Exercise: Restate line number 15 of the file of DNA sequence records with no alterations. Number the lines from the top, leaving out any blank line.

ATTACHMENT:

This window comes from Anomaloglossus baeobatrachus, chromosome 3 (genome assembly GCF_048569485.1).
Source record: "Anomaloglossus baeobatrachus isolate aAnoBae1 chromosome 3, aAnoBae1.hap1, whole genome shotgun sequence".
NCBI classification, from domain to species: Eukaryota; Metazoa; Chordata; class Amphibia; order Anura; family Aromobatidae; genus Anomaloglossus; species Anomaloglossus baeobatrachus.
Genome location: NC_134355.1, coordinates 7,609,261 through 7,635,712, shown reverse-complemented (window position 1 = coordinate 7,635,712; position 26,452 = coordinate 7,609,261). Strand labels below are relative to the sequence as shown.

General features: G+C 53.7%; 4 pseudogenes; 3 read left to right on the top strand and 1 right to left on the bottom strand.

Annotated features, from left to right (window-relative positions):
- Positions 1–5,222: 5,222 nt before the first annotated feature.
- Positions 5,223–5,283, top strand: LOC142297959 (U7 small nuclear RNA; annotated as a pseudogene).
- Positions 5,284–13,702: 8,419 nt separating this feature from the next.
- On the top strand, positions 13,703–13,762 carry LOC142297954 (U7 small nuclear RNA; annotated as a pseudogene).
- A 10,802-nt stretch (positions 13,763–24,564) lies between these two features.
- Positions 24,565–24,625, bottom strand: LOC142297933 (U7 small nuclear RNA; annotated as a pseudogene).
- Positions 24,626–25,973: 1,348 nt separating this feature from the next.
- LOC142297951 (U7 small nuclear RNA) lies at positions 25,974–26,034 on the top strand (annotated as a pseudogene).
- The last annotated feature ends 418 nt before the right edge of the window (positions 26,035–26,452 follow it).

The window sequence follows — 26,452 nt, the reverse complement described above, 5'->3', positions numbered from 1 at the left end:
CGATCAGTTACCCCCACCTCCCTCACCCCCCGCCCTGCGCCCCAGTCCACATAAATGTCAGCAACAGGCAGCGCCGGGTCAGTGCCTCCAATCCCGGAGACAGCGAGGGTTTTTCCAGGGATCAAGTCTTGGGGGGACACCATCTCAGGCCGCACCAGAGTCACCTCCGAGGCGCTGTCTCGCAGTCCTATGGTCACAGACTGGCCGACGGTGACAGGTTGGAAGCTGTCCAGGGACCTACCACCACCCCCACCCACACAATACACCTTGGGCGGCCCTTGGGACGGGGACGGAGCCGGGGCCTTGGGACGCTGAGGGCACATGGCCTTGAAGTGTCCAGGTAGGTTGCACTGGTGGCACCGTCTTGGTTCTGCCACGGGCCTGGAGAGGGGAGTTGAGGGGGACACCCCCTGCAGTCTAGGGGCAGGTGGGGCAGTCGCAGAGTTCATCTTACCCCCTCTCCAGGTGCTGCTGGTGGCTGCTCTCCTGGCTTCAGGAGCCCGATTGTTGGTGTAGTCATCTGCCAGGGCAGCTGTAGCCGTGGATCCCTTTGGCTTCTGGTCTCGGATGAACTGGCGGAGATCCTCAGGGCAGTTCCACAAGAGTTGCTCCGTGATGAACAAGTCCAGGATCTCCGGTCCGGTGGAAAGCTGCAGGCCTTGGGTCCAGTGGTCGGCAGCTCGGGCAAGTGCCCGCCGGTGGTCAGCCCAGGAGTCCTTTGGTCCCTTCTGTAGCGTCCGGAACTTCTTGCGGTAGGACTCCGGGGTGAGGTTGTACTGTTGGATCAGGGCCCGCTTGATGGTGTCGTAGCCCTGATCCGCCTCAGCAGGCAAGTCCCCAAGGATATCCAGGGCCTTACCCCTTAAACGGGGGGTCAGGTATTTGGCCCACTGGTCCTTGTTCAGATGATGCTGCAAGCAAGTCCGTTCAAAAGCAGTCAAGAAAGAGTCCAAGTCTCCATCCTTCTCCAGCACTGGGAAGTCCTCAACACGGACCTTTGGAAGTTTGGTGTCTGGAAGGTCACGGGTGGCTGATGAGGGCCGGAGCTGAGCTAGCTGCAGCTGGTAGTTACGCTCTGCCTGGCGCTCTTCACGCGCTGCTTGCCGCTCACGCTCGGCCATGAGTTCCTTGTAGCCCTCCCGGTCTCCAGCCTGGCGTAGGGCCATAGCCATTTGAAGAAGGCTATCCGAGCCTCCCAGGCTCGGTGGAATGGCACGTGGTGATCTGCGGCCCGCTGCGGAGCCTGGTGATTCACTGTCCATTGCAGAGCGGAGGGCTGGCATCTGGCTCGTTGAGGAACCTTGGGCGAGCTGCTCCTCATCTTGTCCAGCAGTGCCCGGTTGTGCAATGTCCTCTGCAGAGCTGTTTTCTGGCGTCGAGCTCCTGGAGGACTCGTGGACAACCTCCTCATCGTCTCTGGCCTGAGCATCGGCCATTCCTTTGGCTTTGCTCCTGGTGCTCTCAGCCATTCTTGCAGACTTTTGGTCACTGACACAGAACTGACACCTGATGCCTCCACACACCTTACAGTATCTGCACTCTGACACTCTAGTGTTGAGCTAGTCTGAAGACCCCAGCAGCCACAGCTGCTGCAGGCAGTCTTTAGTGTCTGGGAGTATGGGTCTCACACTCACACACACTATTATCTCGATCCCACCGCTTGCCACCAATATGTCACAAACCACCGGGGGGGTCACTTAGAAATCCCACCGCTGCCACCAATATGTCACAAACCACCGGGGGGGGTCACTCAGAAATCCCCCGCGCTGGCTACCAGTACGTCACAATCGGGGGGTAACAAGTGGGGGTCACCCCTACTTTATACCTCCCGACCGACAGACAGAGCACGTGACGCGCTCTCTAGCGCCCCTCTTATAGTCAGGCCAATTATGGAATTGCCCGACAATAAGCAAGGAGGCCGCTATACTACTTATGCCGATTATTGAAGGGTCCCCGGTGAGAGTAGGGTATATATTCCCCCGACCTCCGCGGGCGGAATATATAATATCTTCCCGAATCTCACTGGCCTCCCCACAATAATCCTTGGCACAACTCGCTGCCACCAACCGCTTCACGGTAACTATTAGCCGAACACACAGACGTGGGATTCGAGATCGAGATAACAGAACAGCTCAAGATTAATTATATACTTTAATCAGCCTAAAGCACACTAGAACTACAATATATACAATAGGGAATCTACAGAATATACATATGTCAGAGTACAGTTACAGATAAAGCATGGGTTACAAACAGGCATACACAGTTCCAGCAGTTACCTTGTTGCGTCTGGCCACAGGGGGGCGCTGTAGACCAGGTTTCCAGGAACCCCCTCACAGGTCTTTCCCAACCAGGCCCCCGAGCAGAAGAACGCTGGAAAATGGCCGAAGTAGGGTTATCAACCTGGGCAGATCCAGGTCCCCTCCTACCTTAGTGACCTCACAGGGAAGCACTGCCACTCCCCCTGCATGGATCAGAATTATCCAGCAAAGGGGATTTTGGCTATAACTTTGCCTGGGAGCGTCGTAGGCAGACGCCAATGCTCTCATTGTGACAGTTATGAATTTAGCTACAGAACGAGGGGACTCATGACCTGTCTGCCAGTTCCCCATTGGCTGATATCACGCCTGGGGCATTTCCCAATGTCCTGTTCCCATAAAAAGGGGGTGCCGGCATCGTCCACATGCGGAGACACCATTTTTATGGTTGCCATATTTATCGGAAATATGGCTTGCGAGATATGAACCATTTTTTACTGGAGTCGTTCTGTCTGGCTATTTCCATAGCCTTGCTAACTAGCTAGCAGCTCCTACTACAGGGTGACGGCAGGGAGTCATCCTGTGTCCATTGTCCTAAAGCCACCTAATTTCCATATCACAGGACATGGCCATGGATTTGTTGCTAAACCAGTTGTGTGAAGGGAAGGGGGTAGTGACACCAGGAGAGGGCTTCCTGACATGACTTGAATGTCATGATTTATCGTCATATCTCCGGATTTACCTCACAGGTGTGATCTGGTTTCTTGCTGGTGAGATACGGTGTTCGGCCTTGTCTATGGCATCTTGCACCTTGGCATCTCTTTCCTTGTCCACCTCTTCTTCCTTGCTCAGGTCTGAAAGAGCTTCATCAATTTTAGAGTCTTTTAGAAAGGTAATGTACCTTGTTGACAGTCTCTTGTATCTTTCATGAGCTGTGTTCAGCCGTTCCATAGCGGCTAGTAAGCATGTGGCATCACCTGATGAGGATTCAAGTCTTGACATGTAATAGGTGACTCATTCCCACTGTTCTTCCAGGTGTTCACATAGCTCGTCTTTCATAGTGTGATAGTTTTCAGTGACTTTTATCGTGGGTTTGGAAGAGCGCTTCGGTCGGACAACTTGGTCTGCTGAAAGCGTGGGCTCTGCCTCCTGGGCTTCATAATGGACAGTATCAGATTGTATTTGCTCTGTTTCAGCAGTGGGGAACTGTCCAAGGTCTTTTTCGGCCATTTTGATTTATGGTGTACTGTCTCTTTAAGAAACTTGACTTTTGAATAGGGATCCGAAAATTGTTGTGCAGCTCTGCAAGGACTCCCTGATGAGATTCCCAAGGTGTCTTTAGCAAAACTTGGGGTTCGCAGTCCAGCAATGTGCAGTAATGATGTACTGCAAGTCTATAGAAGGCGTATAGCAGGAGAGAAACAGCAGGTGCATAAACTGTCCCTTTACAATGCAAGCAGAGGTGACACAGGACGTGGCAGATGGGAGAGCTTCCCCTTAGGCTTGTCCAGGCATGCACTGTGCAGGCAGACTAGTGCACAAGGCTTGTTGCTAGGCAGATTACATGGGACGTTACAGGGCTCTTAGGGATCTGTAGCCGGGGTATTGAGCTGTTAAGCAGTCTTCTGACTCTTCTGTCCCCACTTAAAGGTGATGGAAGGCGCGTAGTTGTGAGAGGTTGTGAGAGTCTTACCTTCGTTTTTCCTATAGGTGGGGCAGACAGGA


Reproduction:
- The last annotated feature ends 418 nt before the right edge of the window (positions 26,035–26,452 follow it).